Tuesday, April 12, 2011

5 WAYS FACTORIES LOSE BUILDERS

It's tough enough finding builders that have people that want modular homes, so why do modular factories lose them after they get on board.  Here are a couple of the biggest mistakes modular factory owners make which drives business to another factory.


1.   Inconsistent Pricing.  A few years back I worked for a factory that priced custom homes for their sales people.  I guess they thought we weren't bright enough to do it ourselves.  But the irony of it was that if you got a price and the builder thought it was too high or something smelled fishy, just go back and get a new price.  It only took a couple of times for a builder to realize that the factory was playing games with the builder's money.  Result:  Adios  Amigo.

2.   Terrible Customer Service.  We've discussed this in previous articles but what we didn't discuss is the impact it has on the builder's customer.  The old saying that a happy customer tells 5 people and an unhappy one tells everyone, will kill the factory's sales just as quick as it can be posted on Facebook, Twitter and YouTube.

3.   Poor Management Attitude.  Modular home factories are managed by people that care deeply for the builder, the builder's customers and the quality of the home they send out the door.  But all it takes is one person with authority to have a bad day before answering the builder's phone call and all the good will the factory built up over the years quickly goes down the drain.  One person can hurt the builder's feeling and drive them to a competitor.

4.   Not Knowing the Competition.  Every factory Sales Manager I've ever worked for has asked all the sales reps to get as many of their competitor's quotes and price books as they can find.  But what happens after they are given to the Sales Manager is disgusting.  They gather dust on the shelf without anyone looking at them and tearing them apart to see where the competitor's strengths and weakness' lie.  Without this knowledge, the sales rep will lose their builder and not have a clue why.

5.   Poor Product Selection.  It doesn't matter if it's the lack of floorplans, the miniscule number of options or that every product a builder's customer wants is "special order", it all boils down to making the builder responsible for improving the factory's product selection.  WalMart just announced that they are adding 8,500 new items to their stores because sales started to slip when they failed to keep up with what the customers wanted.  If WalMart, with all their research, was losing business because of  poor product selection, what does that mean for the modular factory and their builders.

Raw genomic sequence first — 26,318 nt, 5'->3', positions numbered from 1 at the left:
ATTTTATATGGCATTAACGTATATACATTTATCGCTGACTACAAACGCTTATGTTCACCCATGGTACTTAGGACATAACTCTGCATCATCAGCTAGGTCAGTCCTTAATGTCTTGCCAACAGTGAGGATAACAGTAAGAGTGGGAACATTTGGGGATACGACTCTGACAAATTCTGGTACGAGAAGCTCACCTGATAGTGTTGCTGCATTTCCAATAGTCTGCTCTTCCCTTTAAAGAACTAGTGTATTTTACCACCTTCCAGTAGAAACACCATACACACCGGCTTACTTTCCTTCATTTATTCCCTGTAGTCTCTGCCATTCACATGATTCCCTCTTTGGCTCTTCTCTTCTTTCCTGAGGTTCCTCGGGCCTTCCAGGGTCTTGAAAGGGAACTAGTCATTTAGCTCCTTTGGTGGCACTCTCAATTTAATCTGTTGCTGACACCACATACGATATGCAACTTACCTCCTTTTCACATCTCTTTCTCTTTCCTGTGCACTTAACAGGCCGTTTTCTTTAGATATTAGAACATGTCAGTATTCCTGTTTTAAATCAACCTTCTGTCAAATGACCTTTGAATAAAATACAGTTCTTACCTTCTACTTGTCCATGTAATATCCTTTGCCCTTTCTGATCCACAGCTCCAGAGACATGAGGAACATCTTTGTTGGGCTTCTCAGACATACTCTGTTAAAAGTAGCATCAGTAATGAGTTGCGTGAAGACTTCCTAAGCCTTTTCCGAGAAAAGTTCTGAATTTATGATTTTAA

4 comments:

Anonymous said...

Amen Coach. You've hit this one out of the park. Just correct these 5 problems and things should start to improve.
The one I really like is the not knowing the competition. All the factories think that the world revolves around them.

modular home place said...

Number Five is my favorite. The sad thing is that most of the factories only show a fraction of what they offer as standard option in their "product" guides. It is imperative for a manufacturer to show every option that is included in the pricing programs.

Nathan George said...

Excel and Pennwest have been great for us! thanks guys!!

Nathan George, Traba Homes
www.trabahomes.com

Anonymous said...

Why Johnny or Jane can't SELL. Every place that I have ever worked there were traveling sales managers, matrixs, reports, and opportunity. Today our SM travels, our GM travels. We can tell you how long it takes by builder or sales rep for a porject to be built from day one, how long it sat in the yard, and what the projected sales are for the compnay and each sales rep as of that day. The thing that can not do without an inspired desire is to dedicate our sales activities to acheive daily improvement from yesterday. Sales training is not an event it is a personal every day activity. Why Johnny and Jane can't sell, they have lost the a personal need to be greater that what they were yesterday. My opinion. You qualify for five things in each transaction: Where, When, Why, What, and Budget. If one is missing so is the transaction. Tom Hetherington